The authors declare that they have no competing interests.
ARG conceived the study and its design, acquired funding, coordinated its conduct, and prepared the manuscript.
Population based studies show that guidelines are underused. Surveys of international guideline developers found that many do not implement their guidelines. The purpose of this research was to interview guideline developers about implementation approaches and resources.
Semi-structured telephone interviews were conducted with representatives of guideline development agencies identified in the National Guideline Clearinghouse and sampled by country, type of developer, and guideline clinical indication. Participants were asked to comment on the benefits and resource implications of three approaches for guideline implementation that varied by responsibility: developers, intermediaries, or users.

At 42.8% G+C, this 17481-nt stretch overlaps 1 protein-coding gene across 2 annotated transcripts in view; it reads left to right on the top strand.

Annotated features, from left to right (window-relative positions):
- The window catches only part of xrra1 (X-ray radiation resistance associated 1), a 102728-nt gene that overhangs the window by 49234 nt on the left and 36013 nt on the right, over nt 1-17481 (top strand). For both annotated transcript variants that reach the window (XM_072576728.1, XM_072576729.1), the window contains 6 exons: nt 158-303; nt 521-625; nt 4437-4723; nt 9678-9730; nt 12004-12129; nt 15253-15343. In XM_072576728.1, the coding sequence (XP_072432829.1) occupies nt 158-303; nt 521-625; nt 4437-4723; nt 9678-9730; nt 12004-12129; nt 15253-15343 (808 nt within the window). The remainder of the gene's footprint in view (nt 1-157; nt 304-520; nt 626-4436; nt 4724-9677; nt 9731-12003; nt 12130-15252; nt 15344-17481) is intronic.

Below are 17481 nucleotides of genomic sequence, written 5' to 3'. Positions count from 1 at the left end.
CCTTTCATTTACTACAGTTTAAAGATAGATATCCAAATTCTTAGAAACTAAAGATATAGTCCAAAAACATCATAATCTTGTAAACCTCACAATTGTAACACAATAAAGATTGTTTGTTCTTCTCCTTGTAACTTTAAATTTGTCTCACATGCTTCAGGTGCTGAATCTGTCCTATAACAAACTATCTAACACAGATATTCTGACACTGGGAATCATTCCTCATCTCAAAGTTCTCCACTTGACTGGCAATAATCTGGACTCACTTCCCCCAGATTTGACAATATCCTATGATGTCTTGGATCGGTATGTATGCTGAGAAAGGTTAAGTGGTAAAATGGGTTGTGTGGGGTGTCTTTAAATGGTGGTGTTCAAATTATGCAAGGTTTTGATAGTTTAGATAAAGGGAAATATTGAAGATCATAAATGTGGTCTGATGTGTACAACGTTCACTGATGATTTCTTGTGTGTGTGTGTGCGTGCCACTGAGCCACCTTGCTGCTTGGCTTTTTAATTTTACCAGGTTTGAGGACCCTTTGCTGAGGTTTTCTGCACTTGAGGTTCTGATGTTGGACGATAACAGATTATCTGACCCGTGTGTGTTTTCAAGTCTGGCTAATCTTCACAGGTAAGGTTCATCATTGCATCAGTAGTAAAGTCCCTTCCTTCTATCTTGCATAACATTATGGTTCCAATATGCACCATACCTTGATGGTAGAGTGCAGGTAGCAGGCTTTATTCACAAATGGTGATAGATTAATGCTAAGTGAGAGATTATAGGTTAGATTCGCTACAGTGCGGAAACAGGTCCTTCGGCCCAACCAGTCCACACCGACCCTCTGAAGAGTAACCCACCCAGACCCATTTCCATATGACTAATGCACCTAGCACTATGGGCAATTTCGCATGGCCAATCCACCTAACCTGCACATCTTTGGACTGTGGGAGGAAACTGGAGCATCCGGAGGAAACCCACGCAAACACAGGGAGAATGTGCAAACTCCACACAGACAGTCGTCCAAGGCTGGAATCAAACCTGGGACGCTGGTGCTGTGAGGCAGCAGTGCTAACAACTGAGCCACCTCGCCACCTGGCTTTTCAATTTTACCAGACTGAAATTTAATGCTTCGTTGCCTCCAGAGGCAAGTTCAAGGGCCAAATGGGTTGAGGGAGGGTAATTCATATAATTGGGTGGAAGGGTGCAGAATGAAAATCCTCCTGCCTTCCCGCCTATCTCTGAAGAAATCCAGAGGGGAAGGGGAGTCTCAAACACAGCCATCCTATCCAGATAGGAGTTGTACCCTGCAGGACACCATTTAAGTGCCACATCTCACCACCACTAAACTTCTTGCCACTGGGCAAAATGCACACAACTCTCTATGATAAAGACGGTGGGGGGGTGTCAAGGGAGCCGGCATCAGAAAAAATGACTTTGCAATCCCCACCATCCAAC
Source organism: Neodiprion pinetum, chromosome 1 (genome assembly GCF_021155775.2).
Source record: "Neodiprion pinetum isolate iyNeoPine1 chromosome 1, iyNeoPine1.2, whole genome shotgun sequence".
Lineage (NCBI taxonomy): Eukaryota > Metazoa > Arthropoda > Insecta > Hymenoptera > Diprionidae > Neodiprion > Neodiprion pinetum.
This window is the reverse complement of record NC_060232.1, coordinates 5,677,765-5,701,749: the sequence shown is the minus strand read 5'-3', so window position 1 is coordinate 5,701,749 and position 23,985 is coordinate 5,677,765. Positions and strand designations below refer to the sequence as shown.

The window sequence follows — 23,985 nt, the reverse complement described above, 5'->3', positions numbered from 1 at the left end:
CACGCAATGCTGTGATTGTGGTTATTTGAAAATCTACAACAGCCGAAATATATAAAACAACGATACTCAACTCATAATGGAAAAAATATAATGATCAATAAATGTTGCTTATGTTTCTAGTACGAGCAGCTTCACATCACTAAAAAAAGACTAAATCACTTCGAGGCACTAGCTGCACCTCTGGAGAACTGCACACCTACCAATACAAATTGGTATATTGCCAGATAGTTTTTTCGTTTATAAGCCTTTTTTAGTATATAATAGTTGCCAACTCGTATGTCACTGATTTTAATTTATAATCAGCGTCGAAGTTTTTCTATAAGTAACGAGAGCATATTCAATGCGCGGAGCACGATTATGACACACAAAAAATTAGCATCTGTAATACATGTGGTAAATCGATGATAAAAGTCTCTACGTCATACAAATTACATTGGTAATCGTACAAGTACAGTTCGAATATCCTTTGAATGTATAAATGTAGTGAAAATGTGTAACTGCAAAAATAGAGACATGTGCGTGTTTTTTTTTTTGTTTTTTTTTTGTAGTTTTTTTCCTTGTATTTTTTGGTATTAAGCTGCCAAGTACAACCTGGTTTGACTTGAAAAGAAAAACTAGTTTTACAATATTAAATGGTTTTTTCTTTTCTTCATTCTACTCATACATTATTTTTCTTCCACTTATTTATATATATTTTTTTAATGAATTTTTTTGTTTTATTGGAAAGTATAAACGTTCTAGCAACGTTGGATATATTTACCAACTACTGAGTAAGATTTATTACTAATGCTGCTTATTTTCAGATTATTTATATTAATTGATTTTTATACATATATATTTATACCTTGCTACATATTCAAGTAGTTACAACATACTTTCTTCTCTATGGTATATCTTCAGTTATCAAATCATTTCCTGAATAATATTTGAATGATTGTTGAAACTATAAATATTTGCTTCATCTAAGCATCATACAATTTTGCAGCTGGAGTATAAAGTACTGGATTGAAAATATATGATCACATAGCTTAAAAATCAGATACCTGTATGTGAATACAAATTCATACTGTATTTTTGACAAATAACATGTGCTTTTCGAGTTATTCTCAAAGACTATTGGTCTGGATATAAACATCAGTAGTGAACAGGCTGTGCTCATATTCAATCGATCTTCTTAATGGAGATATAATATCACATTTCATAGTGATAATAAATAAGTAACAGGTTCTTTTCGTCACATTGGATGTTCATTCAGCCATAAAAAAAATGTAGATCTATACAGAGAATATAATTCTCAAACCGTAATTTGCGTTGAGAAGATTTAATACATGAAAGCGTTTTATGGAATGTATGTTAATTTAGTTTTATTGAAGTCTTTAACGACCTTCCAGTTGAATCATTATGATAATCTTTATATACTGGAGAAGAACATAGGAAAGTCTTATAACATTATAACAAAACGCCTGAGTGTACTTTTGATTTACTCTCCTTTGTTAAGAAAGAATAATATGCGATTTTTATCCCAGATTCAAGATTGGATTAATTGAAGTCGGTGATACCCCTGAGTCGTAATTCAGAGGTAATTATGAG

Thirty individuals from seven countries were interviewed, representing government (n = 12) and professional (n = 18) organizations that produced guidelines for a variety of clinical indications. Organizations with an implementation mandate featured widely inconsistent funding and staffing models, variable approaches for choosing promotional strategies, and an array of dissemination activities. When asked to choose a preferred approach, most participants selected the option of including information within guidelines that would help users to implement them. Given variable mandate and resources for implementation, it was considered the most feasible approach, and therefore most likely to have impact due to potentially broad use.
While implementation approaches and strategies need not be standardized across organizations, the findings may be used by health care policy makers and managers, and guideline developers to generate strategic and operational plans that optimize implementation capacity. Further research is needed to examine how to optimize implementation capacity by guideline developers, intermediaries and users.